The worldwide obsession with celebrities spawns one of the most fascinating and feared by-products of pop culture paparazzi. Paparazzi are photographers who tirelessly hunt celebrities, public figures and their families for the opportunity to photograph them in candid,unflattering and at times compromising moments. What began as simple "street photography" is now a high-stakes game of cat and mouse that plays out in the everyday lives of the paparazzi's celebrity prey. As our cultures' voracious hunger for celebrity snapshots grows, so do the prices of these photos and the risks paparazzi take to get them. Many ethical, legal and privacy issues arise out of this questionable business.Paparazzi is a plural term (paparazzo is the singular form) for photo- graphers who take candid photographs of celebrities, usually by relentlessly shadowing them in their public and private activities. The term paparazzi is often used in a derogatory manner. Originally, it referred to Italian celebrity photographers who learned that a

paparazzo knows where the target is, photograph. The there are various tactics he or she may use to get a individual paparazzo is only limited by his or her resources, craftiness and nerve. Technically speaking, in order to get the photo free and clear, the paparazzo must get the star out in public, away from a private residence or business. If the star is in a private area, the photo must be taken discreetly from a distance and with the photo- grapher standing on public land. In more extreme cases, some paparazzi have taken photographs from rooftops or tree tops. They have shot private events from rented helicopters or boats. In some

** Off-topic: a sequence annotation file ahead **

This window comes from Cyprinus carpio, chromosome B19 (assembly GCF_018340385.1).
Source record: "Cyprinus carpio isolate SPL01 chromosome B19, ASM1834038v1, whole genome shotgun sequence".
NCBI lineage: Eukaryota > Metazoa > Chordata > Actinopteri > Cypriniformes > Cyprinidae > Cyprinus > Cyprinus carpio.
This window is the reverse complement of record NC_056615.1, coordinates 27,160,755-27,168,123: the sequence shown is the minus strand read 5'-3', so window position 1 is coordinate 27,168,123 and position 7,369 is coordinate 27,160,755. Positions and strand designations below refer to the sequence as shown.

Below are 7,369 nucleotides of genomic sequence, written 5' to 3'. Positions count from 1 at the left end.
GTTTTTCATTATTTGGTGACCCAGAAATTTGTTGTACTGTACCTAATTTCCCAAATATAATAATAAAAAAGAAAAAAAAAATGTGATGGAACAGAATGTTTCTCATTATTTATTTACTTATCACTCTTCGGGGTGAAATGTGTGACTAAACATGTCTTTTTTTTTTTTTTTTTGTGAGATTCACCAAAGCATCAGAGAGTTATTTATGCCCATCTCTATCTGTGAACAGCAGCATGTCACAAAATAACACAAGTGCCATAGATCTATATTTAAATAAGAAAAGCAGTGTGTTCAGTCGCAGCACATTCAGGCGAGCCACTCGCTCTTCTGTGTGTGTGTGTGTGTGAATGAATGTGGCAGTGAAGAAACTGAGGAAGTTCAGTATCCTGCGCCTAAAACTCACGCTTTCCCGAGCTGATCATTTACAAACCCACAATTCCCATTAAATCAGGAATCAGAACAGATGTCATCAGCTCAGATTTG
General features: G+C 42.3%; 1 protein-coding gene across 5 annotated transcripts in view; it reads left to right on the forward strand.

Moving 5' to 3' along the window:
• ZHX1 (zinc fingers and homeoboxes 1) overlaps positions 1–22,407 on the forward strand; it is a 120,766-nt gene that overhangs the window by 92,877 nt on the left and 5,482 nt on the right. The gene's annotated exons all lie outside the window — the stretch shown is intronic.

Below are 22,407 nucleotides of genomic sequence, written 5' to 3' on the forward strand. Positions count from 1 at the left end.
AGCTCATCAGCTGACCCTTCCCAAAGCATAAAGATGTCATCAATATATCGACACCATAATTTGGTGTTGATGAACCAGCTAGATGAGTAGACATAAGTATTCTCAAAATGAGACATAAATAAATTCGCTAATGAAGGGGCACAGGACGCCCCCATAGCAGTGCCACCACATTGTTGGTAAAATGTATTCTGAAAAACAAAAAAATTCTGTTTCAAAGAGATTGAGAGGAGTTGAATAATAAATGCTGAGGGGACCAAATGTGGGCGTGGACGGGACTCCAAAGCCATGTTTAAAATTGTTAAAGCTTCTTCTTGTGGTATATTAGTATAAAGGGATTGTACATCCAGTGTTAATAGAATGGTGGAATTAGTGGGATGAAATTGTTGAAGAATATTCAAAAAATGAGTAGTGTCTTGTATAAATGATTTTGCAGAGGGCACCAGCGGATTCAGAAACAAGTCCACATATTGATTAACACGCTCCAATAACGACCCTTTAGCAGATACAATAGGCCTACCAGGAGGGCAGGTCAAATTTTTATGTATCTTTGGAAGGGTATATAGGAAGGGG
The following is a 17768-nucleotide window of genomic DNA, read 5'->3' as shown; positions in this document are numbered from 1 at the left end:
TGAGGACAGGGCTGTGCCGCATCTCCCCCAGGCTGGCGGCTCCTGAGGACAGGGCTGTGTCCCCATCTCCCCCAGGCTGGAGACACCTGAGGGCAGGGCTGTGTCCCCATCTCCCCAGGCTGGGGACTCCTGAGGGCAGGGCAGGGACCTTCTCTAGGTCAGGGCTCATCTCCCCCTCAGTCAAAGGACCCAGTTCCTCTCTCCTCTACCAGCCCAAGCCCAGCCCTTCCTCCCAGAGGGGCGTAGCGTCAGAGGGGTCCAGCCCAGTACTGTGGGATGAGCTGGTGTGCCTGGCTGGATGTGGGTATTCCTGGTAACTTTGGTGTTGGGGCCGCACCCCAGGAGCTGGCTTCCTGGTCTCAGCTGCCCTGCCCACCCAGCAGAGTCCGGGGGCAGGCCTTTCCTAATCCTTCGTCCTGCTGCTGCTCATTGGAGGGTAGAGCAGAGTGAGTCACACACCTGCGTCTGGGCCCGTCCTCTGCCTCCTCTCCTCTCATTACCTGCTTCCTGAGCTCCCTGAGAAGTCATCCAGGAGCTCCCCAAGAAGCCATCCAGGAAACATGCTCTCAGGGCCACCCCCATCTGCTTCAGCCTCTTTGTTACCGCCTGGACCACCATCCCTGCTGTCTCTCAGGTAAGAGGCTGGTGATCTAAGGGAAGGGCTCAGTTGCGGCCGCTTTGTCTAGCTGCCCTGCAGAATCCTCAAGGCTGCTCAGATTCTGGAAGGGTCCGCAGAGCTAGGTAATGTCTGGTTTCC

celebrity on the street, the paparazzo gets the opportunity to take the shot. Word formation rules for plurals in the Italian anguage (the -o in singular nouns becomes -i in the plural.) In Hong Kong, paparazzi are sometimes called "puppy teams", either because they "dog" (closely-follow) their subjects. Paparazzi work a lot like private detectives. Each paparazzo calls a network of informers to help keep tabs on celebrity The key for the paparazzo is to get the information and get the shot before other paparazzi do. But hunting stars is just one aspect of this highly competitive industry. Once the

informers Can be people who work in businesses frequented by celebrities, such as restaurants, shops or salons. The paparazzo often pays for this information. In many cases, people who work for the star might be bribed to divulge the whereabouts of their employer. Paparazzi also work with autographers. Autographers basically stalk celebrities, approach them in public places and ask for their autographs. They make their living by selling these autographs to fans and resellers. Paparazzi pay the autographers for information on the celebrity's whereabouts. As an added bonus, when the autographer stops the


cases, if the event is in a sealed building, paparazzi have staged fire alarms or bomb threats to cause an evacua-tion of the building that forces their subjects onto the streets. Is that legal? The answer is no. But with the lucrative nature of the business, legal expenses have become part of operating costs and have contributed significantly to the high price tag on such photographs. **

picture of a movie star throwing a punch was more valuable ; than pictures of stars smiling (celebrity) tantrums are a common entertainment story in the (mass media). It is this antagonistic interaction that is the hallmark of a true paparazzo however, the term is often used more broadly to describe all photographers who take pictures of people of note. Use of the term derives from "Paparazzo", the name of a news photographer character in the Federico Fellini-directed film La Dolce Vita. Paparazzo is a real Italian surname the plural "paparazzi" according to one of the targets. These